November 2, 2016

Penang Hills Watch lets Locals watch out for their Forests

Penang Hills Watch lets Locals watch out for their Forests

Penang's National Park is a hot spot of biodiversity and a popular tourist destination. Photo Credit: Expedia

Depending on your vantage point on the island, Penang may seem like a place still covered in plenty of lush green vegetation. But that view can be deceptive. Penang has been largely deforested over the years and decades with a mere 7.4% of it still boasting forests. Of those forests, only 6% is protected, comprising a national park and 16 forest reserves.

Local conservationists and nature lovers alike say that many of the island’s remaining forests and wooded areas are under constant threat, in one form or another, from encroachments by developers and from further degradation through mismanagement. But, luckily, they aren’t sitting on their hands and letting that happen.

A blue-tailed bee-eater perches on a tree in a Penang forest. Photo Credit: Malaysian Wildlife Photography

A blue-tailed bee-eater (Merops philippinus) perches on a tree in a Penang forest. Photo Credit: Malaysian Wildlife Photography

To monitor any sign of encroachment, the civil society group Penang Forum, a coalition of Penang–based NGOs and conservationists, has asked the island’s citizens to notify its members via social media about any hill-clearing activities they encounter. “These hills are fragile and easily degraded when disrupted by human activities. Housing development and hill farming activities are expanding into sloping and hilly land,” Penang Forum explained in a press release. “Members of the public and the press are increasingly voicing concern over hill-clearing activities that are damaging to the environment.”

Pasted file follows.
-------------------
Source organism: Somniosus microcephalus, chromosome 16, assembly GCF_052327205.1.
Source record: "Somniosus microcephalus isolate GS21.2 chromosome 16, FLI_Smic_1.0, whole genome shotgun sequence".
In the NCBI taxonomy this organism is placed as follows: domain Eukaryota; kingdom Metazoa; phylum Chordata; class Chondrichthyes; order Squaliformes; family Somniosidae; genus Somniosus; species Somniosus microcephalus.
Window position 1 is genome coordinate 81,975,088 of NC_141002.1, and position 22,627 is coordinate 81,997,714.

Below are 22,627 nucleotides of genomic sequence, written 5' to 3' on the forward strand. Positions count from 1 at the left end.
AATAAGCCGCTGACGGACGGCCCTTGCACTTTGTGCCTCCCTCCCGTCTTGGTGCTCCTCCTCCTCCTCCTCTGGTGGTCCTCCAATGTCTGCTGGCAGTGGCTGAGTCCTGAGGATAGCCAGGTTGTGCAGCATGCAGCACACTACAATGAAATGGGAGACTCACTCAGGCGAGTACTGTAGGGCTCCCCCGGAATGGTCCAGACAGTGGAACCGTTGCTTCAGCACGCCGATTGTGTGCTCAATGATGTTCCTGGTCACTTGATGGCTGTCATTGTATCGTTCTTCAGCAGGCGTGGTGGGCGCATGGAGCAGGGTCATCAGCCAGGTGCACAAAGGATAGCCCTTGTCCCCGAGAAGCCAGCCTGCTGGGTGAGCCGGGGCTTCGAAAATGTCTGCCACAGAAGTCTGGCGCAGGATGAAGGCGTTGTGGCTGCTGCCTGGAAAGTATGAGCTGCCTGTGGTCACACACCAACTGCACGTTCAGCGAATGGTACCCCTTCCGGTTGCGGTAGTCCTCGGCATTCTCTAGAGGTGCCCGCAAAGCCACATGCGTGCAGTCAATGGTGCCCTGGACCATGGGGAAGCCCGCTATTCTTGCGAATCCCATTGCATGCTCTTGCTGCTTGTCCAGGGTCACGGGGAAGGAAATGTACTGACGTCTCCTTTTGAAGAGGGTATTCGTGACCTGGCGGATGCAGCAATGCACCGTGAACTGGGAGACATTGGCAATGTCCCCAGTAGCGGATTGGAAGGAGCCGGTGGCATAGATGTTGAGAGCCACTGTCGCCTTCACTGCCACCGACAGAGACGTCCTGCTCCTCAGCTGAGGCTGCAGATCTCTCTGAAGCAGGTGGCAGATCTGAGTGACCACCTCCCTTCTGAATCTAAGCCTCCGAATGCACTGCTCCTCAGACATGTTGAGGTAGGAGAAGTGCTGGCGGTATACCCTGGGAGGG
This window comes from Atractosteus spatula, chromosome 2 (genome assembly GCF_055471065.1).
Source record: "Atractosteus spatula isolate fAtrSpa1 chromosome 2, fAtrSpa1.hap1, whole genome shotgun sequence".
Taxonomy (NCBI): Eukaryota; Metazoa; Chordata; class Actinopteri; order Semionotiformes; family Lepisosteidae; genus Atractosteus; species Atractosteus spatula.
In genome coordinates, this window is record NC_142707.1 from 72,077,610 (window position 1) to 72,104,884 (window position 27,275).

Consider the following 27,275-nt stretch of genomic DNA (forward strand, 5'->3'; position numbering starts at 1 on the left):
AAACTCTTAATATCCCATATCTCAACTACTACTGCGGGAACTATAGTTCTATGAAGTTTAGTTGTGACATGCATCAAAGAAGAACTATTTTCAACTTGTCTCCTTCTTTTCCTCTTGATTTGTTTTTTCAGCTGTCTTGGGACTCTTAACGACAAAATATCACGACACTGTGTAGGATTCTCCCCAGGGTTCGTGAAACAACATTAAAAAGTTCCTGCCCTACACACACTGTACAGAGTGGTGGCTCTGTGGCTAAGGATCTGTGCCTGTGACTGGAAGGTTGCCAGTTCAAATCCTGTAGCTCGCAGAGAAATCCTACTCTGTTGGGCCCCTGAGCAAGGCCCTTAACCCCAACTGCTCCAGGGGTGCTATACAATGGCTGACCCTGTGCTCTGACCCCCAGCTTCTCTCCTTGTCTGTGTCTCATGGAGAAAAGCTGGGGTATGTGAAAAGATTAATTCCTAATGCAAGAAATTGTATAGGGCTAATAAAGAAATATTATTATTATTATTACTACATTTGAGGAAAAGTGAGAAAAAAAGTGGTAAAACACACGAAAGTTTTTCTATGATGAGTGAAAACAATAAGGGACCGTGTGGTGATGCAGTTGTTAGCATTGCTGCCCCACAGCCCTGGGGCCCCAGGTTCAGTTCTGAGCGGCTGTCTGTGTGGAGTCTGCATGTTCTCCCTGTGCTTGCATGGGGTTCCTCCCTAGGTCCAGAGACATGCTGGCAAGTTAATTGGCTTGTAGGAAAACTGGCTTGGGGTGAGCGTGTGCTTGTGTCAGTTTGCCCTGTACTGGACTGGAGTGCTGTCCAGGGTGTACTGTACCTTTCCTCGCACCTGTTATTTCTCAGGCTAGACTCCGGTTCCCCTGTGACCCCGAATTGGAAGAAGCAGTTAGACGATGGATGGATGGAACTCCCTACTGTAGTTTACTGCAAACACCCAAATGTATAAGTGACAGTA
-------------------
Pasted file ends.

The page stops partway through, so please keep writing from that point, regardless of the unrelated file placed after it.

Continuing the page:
A newly launched crowd-sourcing initiative called Penang Hills Watch now allows citizens to do just that – raise the alarm loud and clear about any sign of encroachment. The idea is to collate and map detailed information for a comprehensive picture of the scale and extent of land-clearing activities around Penang by raising awareness of the issue and by engaging members of the public to do something about it.

“The forested hills are Penang’s natural heritage,” the civil society group notes. “They function as water catchments to provide water supply, prevent soil erosion and landslides, are gene banks for a rich diversity of plant and animal species, and are the green lungs for nature appreciation and outdoor recreation.”

Such words are no mere boosterism for the island’s natural environment: Penang’s forests remain famous hotspots of biodiversity. Penang Hill, one of those hotspots, even deserves to be declared a UNESCO World Heritage site, according to Universiti Sains Malaysia researchers and foreign experts. The hill and other forested areas should thus be fiercely protected. And now local citizens can do their part to help out with that.

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